In partnership with the Greater Manchester Law Centre, the innovative Legal Advocacy Support Project gives Manchester Law School students a unique opportunity to represent clients at tribunal. Students have the chance to work with clients on their benefits appeals cases from the start, preparing cases and advising, through to representing them at tribunal.
The Greater Manchester Law Centre aims to provide free legal advice and representation to the residents of Greater Manchester. Work focuses on the needs of clients who for multiple reasons of exclusion cannot access legal help.
National Justice Museum
The NJM develops and delivers law and justice educational programmes to support and raise aspirations about the legal system and consequences of crime with young people in schools and colleges. This includes mock legal hearings at Manchester’s Civil Justice Centre and Crown Court where volunteering students assist with proceedings and answer questions about what it is like to work in the legal system or study law.
Partners of Prisoners (POPS)
POPS provides support to families of offenders by operating a range of projects throughout the North-West of England. Student volunteers support those affected by the criminal justice process, whether directly or indirectly, and help promote the role of the family in assisting an offender’s rehabilitation and desistance. There are a wide variety of opportunities available to suit a diverse range of skills and interests including face-to-face support, research initiatives or providing information and advice over the phone.
Personal Support Unit
Based in the Manchester Civil and Family Justice Centre, the PSU is a national charity for people facing court alone. They provide a much needed service of practical and emotional support for litigants-in-person, and students gain valuable experience of assisting people with real cases and empowering them to manage their own case more effectively.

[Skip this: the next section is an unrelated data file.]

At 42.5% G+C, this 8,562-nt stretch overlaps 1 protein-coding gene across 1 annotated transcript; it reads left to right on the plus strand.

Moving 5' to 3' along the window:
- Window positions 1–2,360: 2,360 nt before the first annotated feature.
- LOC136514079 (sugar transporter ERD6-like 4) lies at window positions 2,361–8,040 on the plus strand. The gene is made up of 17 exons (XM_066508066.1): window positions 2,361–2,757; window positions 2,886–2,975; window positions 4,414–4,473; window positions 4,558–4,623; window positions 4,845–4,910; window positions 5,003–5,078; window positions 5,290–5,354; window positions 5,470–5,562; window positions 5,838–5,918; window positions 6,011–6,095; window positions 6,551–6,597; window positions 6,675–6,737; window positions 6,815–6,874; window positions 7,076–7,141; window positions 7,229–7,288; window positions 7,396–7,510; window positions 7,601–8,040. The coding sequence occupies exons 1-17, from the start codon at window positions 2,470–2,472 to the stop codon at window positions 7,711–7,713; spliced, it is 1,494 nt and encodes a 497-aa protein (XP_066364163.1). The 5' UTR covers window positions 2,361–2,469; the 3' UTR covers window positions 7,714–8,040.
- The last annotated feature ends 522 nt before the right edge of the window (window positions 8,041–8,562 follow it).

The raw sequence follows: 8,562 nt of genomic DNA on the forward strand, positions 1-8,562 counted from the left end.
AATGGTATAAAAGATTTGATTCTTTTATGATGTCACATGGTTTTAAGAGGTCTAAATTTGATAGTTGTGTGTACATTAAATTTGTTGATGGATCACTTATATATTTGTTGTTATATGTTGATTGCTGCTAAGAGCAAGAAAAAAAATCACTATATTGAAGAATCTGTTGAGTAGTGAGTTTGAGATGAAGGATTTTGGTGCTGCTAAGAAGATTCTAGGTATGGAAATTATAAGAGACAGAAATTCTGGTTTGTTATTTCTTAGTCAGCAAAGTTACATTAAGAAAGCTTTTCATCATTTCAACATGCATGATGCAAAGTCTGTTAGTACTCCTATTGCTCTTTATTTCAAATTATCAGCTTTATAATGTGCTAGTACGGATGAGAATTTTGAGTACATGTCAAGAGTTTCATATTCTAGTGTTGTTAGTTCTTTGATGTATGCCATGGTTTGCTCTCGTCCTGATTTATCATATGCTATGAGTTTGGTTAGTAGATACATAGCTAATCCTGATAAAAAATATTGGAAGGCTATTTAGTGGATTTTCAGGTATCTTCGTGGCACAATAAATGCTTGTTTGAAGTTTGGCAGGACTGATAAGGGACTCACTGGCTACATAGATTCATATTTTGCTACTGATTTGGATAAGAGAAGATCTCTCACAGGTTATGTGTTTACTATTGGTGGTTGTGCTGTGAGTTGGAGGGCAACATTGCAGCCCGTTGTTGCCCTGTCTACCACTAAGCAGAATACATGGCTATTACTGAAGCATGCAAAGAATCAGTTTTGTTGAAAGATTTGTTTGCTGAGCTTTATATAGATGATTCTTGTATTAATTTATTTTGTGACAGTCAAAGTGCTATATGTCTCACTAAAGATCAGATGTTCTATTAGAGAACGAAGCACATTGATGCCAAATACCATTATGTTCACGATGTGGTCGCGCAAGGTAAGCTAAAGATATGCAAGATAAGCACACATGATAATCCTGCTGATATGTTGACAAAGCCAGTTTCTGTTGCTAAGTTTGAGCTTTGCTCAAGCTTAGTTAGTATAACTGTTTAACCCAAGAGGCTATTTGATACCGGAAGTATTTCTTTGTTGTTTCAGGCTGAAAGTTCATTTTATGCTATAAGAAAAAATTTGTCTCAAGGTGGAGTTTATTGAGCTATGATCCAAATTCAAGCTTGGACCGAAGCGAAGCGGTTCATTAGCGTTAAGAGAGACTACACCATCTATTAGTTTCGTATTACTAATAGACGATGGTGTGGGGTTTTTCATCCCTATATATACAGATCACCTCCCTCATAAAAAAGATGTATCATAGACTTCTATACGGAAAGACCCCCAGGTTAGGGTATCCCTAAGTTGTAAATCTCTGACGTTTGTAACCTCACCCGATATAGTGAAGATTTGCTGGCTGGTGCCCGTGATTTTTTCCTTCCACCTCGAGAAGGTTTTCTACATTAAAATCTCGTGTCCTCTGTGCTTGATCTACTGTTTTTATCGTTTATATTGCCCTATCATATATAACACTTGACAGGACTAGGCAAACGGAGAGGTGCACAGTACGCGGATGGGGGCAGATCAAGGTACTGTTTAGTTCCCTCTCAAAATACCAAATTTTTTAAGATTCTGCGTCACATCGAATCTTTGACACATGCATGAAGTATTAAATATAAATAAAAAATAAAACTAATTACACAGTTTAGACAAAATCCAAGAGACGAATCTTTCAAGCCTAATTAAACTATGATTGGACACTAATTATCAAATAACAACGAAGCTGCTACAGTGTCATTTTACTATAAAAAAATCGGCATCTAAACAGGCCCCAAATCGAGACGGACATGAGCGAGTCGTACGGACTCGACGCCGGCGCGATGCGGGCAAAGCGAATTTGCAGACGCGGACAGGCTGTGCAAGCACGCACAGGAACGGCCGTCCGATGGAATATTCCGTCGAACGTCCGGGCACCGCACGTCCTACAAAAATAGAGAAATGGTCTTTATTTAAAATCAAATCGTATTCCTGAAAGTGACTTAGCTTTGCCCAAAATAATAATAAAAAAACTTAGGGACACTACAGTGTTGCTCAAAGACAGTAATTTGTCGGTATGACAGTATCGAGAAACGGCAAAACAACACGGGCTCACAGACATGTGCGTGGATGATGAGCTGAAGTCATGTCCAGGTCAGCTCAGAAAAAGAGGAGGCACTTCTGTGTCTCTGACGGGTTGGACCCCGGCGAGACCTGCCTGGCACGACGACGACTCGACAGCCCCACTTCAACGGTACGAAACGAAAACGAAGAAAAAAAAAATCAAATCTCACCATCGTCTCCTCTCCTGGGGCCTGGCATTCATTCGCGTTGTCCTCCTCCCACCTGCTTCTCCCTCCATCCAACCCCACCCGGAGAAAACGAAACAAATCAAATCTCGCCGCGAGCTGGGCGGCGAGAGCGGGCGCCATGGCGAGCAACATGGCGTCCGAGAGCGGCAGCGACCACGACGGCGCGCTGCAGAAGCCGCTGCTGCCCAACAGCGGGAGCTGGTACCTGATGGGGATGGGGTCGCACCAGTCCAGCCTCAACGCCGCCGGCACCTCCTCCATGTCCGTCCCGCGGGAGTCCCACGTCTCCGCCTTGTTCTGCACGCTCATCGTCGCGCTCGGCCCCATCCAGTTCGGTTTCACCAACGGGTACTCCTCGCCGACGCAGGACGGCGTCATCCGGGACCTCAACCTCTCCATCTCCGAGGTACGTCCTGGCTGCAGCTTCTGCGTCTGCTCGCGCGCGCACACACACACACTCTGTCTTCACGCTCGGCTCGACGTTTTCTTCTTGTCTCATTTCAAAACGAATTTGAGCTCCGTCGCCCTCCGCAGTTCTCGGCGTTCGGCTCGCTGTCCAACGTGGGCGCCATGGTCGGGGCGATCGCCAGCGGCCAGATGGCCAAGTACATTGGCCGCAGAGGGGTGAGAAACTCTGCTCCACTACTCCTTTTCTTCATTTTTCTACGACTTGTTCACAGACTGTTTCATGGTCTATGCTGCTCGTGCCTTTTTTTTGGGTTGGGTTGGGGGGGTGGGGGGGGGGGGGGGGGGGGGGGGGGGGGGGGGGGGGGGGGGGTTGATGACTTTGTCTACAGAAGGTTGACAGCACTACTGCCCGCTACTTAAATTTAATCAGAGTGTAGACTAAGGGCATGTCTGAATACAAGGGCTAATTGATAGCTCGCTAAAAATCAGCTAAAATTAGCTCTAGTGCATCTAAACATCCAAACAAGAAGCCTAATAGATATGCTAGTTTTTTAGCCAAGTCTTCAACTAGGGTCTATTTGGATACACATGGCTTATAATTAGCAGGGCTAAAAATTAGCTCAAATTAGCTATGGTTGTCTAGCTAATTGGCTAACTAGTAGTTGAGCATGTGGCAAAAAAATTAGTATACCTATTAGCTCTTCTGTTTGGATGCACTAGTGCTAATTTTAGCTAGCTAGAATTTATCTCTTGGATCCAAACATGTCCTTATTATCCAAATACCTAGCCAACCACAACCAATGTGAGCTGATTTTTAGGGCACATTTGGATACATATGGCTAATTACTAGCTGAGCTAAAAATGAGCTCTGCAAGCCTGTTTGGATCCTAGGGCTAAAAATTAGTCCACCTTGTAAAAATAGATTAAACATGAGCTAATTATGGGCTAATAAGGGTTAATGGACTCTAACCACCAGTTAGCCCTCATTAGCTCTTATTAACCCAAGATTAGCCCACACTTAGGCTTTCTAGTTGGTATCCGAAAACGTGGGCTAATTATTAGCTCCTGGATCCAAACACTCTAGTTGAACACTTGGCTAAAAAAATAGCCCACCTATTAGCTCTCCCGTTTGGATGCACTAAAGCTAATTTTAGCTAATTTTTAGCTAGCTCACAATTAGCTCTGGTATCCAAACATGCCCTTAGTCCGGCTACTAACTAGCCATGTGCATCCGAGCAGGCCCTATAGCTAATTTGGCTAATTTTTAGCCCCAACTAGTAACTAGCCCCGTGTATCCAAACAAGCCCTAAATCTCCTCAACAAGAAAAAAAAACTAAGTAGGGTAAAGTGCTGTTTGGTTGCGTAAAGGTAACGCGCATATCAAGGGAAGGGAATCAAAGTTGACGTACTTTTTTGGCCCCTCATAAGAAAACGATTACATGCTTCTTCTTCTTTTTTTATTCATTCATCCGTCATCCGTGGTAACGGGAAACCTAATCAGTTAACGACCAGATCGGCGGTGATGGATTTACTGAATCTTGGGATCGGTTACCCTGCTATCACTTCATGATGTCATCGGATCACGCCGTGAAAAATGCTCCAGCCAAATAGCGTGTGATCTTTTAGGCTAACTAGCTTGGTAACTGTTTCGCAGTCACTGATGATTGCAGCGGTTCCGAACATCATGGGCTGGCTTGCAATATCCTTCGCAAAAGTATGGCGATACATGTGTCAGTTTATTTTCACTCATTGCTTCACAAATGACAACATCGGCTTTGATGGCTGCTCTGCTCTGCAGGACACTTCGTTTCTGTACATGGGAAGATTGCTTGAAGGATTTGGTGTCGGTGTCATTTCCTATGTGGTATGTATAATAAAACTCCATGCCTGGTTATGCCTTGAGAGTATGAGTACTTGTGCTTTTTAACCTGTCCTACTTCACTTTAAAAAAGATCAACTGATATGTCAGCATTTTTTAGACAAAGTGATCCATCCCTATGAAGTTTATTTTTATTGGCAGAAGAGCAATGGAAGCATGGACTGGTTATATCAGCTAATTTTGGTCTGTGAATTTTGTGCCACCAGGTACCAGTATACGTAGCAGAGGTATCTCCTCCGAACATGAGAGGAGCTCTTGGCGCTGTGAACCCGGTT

A campaigning organisation dedicated to combatting homelessness and assisting with housing related problems. It provides student volunteers with training to enable them to provide assistance and administrative support to Shelter caseworkers and solicitors in relation their work on housing, debt, welfare benefits and community care matters.
Slater & Gordon
One of the UK's largest law firms providing legal expertise in a wide range of personal legal services including family law, personal injury, wills and probate and employment law, also run a legal advice line.
The firm offers Manchester Law School students the opportunity to support their free trade union advice line, assisting legal advisers in a demanding but rewarding research role. Students undertake legal research on real client files and see the outcomes of that research being fed back to the client.
Young Citizens helps young people become active, engaged and motivated citizens, who are able to contribute positively to their communities – whether those communities are local, national or global. They believe that helping young people play a full part in their communities, can help strengthen democratic society. Their work ranges from immersive learning projects where young people learn about the legal justice system to empowering children to take action on social issues they care about most.
There will be three workshops held at Manchester Metropolitan University this year, where younger students from the local Manchester community from ages 13 to 18 will take part in a range of immersive activities and Law Students will be involved either as facilitators or speakers.
For full details of each project and what you need to apply, see the Pro Bono Network brochure here [Please Note: Only accessible through Manchester Met Moodle]
How can I get involved?
Involvement in the Pro Bono Network is by application to the Pro Bono Team.